I recently came across a speech by a celebrated central bank leader that could scare some investors. Here are the important sections of the speech by the central banker: “Clearly, sustained low inflation implies less uncertainty about the future, and lower risk premiums imply higher prices of stocks and other earning assets. We can see that in the inverse relationship exhibited by price/earnings ratios and the rate of inflation in the past. But how do we know when irrational exuberance has unduly escalated asset values, which then become subject to unexpected and prolonged contractions as they have in Japan over…
I recently came across a speech by a celebrated central bank leader that could scare some investors. Here are the important sections of the speech by the central banker:
“Clearly, sustained low inflation implies less uncertainty about the future, and lower risk premiums imply higher prices of stocks and other earning assets. We can see that in the inverse relationship exhibited by price/earnings ratios and the rate of inflation in the past.
But how do we know when irrational exuberance has unduly escalated asset values, which then become subject to unexpected and prolonged contractions as they have in Japan over the past decade? And how do we factor that assessment into monetary policy?
We as central bankers need not be concerned if a collapsing financial asset bubble does not threaten to impair the real economy, its production, jobs, and price stability. Indeed, the sharp stock market break of 1987 had few negative consequences for the economy.
But we should not underestimate or become complacent about the complexity of the interactions of asset markets and the economy. Thus, evaluating shifts in balance sheets generally, and in asset prices particularly, must be an integral part of the development of monetary policy.”
Before any of you panic at the sight of phrases such as “irrational exuberance” and “collapsing financial asset bubble,” note that the date the speech was delivered is 6 December 1996, nearly 20 years ago. And, the central banker in question is none other than Alan Greenspan, head of the Federal Reserve in the US at that time.
Greenspan was worried about asset prices – in particular, the stock market – when he made his speech, which became famous as the “irrational exuberance” speech. Some of you who are familiar with market history may realise that Greenspan’s speech was delivered in the lead-up to the dotcom boom-and-bust the US experienced in the late 1990s and early 2000s.
But here’s what is interesting. The S&P 500 index, the US’s stock market benchmark, was at 740 points back in 6 December 1996. The index is at 2,160 points today. In terms of ‘price’ alone, the S&P 500 has climbed by 5.6% annually since 6 December 1996. If we slap on a 2% dividend yield, that will bring the S&P 500’s total return to 7.6% per year. That kind of return over 20 years turns $1 into $4.30!
This reminds me of two important things about investing.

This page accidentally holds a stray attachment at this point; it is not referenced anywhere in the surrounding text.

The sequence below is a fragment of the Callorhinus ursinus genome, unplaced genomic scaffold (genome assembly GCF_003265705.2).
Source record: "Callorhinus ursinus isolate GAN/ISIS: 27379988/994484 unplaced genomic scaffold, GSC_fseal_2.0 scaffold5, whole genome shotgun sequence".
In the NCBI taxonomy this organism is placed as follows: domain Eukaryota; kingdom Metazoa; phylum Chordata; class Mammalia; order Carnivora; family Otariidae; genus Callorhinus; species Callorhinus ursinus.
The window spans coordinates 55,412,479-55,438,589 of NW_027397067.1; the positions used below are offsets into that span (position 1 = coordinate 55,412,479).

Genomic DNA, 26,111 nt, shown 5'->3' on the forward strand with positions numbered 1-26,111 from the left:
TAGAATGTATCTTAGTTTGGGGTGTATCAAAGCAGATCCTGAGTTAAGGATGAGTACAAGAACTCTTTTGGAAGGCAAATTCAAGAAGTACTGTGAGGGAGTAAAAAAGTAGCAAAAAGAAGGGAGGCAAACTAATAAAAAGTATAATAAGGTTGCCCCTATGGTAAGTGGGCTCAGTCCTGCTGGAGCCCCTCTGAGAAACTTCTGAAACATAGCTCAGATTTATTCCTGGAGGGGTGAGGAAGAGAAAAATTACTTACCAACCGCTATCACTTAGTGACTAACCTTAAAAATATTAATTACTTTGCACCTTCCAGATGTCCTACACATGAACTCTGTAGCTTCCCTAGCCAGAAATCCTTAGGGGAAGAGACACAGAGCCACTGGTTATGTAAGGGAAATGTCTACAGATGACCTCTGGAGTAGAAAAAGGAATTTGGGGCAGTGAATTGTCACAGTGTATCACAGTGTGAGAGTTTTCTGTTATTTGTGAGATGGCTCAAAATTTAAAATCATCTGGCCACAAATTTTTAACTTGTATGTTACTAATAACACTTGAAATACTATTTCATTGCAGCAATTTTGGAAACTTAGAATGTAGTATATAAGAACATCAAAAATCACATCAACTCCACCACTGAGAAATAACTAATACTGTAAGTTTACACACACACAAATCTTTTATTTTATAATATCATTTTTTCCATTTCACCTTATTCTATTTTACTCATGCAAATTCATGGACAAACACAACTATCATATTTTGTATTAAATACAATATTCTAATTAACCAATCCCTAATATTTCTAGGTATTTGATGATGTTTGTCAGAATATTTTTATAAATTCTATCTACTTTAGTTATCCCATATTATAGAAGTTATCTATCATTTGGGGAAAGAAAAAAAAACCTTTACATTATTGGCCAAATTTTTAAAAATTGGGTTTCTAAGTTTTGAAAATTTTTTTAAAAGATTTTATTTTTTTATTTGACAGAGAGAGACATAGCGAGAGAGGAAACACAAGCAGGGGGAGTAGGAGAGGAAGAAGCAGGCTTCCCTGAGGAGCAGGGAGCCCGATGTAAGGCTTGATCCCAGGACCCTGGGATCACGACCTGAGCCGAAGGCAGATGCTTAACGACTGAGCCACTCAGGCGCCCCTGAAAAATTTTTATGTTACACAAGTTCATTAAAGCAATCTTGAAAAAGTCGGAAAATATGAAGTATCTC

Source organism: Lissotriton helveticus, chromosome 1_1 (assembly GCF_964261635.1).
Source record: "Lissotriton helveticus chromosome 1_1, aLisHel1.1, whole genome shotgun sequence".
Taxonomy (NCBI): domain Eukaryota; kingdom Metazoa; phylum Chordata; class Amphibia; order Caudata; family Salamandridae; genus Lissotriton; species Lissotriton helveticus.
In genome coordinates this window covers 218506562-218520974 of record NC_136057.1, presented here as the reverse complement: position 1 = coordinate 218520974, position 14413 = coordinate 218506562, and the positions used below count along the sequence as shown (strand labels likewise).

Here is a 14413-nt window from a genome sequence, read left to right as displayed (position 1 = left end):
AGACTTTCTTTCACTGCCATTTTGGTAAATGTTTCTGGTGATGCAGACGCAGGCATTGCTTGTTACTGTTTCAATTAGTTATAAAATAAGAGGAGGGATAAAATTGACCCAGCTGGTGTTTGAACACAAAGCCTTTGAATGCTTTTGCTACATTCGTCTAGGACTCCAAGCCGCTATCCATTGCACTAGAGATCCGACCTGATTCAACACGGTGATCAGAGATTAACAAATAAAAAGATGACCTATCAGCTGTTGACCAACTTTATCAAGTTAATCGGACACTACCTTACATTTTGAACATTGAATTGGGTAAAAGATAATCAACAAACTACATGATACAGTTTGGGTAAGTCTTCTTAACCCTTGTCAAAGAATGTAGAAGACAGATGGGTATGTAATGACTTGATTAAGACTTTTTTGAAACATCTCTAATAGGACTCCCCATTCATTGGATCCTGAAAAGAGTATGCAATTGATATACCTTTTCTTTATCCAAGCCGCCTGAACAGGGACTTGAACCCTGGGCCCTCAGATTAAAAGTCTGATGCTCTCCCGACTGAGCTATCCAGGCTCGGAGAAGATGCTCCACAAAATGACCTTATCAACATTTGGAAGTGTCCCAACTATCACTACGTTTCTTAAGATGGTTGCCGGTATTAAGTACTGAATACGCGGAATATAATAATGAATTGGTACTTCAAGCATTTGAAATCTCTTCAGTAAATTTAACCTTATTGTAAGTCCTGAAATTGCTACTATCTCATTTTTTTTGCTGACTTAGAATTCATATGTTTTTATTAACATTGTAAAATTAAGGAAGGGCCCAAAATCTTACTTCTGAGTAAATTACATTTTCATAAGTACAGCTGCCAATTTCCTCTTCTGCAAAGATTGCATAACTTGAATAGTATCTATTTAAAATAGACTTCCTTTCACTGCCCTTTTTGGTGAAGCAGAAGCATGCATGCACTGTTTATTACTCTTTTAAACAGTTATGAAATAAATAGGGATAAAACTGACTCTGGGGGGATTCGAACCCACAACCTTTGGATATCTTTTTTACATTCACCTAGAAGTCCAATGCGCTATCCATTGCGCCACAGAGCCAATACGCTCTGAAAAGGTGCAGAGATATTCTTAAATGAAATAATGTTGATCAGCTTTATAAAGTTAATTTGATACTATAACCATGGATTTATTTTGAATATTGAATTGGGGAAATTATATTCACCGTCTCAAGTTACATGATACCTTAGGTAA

First, the legendary fund manager Peter Lynch was right when he said that “There is always something to worry about.”
Greenspan’s speech frankly looks like something that can be used to describe the financial markets we see today.
Yet, anyone who got scared out of the markets back then and failed to reinvest would have missed out on nearly 20 years of respectable gains in the market. Some individual stocks in the US have delivered way better returns, so the opportunity costs for anyone who stayed out would have been immense.
Second, time can wash out plenty of mistakes in the financial markets.
The past 20 years from 1996 to today contained plenty of jarring episodes for the US as well as global economy. For instance, there’s the 1997 Asian Financial Crisis, the aforementioned Dotcom Bubble of the late 1990s and 2000s, and the 2008-09 Great Financial Crisis. Yet, investors who stayed in have been rewarded, as Corporate America grew steadily over the years.
Singapore’s stock market has also seen similar themes play out. Take Straco Corporation Ltd (SGX: S85) for example.
The company’s shares were worth S$0.12 apiece at the start of 2007. During the Great Financial Crisis, Straco’s share price fell to a low of S$0.07 each. But today, Straco’s shares are exchanging hands at S$0.75 each. Back at the start of 2007, Straco had earnings per share of just 0.432 cents; today, the company’s earnings are 1,280% higher at 5.53 cents per share.
Now, this is not meant to say that time is a magical panacea. If stocks were bought at ridiculous valuations, not even time can save you.
Japan’s a great example. It has been more than a quarter of a century since Japanese stocks peaked in late 1989, yet the country’s market index is today less than half where it was at the peak. And, that is because Japanese stocks had incredible valuations of nearly 100 times their 10-year average earnings near the crest.
But, Japanese-level bubbles do not always appear. It’s the exception, not the norm. And so, if you’re investing and have bought stocks at reasonable valuations, then be patient and calm even in the face of price declines. Time can be a great healer of stock market wounds.
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The information provided is for general information purposes only and is not intended to be personalised investment or financial advice. Motley Fool Singapore writer Chong Ser Jing owns shares in Straco Corporation.